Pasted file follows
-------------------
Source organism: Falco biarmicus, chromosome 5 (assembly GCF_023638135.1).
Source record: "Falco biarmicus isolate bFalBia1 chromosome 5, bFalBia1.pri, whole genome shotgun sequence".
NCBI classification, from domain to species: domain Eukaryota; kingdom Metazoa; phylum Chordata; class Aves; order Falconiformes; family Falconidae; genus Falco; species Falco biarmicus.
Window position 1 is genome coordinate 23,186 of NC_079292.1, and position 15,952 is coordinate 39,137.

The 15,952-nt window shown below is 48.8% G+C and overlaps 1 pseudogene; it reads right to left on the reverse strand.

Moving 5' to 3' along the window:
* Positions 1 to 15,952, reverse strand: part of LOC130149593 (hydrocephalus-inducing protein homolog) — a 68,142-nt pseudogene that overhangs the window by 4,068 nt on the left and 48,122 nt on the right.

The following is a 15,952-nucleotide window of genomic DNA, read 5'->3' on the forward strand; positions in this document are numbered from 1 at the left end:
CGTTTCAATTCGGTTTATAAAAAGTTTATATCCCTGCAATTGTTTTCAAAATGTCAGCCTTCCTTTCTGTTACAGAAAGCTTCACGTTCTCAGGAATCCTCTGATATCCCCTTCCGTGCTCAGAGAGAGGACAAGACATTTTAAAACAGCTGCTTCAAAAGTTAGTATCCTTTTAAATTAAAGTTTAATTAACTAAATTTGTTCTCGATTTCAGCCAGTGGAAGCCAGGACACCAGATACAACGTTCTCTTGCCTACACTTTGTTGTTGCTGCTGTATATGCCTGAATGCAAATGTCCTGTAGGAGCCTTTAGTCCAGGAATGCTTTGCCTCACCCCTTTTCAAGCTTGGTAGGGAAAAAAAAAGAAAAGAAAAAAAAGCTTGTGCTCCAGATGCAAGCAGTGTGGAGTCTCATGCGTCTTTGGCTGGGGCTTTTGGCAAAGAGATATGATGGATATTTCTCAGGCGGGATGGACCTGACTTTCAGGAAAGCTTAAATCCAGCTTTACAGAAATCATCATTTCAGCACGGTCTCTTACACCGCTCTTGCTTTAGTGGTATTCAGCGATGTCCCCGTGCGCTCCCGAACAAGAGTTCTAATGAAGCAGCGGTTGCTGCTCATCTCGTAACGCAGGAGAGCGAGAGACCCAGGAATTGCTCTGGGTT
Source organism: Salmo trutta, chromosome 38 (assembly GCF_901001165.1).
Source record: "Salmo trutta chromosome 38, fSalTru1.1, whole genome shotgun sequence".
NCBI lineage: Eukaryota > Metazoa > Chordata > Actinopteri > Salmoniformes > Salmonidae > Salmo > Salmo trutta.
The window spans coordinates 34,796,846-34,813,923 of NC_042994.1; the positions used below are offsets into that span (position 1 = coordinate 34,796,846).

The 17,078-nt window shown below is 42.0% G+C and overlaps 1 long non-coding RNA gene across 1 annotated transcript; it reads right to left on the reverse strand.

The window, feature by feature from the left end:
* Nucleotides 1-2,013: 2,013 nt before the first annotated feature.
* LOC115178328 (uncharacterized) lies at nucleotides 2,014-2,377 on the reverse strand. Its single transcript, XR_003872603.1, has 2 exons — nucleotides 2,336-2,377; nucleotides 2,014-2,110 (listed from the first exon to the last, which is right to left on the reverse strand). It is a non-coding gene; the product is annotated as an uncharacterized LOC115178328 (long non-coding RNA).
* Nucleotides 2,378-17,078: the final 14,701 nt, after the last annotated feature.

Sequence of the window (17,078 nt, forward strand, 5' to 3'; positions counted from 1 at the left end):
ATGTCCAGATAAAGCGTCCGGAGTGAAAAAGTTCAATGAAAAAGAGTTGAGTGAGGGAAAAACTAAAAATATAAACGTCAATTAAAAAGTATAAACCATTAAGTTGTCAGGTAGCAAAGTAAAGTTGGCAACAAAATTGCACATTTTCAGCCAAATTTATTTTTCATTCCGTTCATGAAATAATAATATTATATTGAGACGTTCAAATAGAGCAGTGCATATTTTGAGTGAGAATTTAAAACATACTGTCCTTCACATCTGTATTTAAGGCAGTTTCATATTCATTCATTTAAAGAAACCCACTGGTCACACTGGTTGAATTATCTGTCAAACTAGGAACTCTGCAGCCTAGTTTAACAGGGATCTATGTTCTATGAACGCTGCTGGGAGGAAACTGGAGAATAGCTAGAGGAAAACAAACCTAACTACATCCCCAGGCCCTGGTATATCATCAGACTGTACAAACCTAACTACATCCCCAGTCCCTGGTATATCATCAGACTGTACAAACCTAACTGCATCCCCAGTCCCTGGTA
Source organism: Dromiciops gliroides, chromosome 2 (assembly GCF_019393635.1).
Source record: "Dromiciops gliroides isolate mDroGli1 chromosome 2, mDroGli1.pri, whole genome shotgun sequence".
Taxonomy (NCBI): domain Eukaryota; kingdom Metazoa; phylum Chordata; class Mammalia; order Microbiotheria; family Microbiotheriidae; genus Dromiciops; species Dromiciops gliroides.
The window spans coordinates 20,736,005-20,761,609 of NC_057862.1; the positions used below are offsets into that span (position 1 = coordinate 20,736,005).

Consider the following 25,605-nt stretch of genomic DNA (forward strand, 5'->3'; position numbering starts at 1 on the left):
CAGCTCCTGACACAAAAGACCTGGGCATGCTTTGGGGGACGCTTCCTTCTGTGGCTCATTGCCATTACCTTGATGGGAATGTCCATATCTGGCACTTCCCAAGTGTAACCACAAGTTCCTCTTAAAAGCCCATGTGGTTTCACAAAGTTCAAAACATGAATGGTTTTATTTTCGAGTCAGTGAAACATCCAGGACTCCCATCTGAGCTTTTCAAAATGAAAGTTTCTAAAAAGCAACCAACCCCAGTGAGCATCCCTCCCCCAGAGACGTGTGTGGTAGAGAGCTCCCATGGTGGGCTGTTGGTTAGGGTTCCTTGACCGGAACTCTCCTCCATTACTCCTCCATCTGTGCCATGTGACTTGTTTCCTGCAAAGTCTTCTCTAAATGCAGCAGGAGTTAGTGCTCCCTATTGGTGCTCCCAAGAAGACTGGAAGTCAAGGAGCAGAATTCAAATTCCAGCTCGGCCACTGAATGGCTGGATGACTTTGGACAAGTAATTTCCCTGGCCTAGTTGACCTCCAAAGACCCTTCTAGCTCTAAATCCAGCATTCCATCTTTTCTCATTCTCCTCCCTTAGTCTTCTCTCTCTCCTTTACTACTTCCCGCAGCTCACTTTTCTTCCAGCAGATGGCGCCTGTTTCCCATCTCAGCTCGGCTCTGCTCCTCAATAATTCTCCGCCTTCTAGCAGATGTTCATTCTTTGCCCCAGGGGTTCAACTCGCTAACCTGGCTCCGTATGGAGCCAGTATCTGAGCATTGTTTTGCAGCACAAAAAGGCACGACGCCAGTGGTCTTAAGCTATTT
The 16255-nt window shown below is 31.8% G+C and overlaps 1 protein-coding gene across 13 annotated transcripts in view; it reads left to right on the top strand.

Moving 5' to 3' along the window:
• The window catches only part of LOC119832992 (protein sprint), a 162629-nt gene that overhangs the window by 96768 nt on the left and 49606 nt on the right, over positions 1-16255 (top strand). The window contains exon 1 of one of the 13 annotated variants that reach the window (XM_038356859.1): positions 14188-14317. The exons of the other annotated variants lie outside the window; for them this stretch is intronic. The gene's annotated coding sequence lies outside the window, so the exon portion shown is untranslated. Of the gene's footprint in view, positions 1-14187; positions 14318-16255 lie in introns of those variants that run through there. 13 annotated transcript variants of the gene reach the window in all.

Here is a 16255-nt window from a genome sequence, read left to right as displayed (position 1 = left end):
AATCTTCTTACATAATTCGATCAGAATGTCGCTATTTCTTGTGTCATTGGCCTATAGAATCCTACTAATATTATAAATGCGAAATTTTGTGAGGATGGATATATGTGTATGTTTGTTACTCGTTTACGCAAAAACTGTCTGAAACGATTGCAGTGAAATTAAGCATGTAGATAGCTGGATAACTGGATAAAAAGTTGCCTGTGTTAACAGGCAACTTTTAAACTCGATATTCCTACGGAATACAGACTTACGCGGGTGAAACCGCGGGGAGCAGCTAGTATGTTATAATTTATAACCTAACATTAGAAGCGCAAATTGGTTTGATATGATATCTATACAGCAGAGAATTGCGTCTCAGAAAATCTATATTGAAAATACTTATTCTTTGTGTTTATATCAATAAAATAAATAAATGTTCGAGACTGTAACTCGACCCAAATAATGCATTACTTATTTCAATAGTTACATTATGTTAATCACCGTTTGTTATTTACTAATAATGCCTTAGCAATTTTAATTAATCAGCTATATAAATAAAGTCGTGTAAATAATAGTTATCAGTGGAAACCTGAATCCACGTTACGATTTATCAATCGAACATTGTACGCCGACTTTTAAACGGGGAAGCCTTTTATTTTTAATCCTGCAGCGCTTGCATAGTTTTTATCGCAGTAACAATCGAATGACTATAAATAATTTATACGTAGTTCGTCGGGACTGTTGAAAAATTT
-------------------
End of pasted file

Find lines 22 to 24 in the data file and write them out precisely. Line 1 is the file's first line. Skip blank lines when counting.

Source record: "Dromiciops gliroides isolate mDroGli1 chromosome 2, mDroGli1.pri, whole genome shotgun sequence".
Taxonomy (NCBI): domain Eukaryota; kingdom Metazoa; phylum Chordata; class Mammalia; order Microbiotheria; family Microbiotheriidae; genus Dromiciops; species Dromiciops gliroides.
The window spans coordinates 20,736,005-20,761,609 of NC_057862.1; the positions used below are offsets into that span (position 1 = coordinate 20,736,005).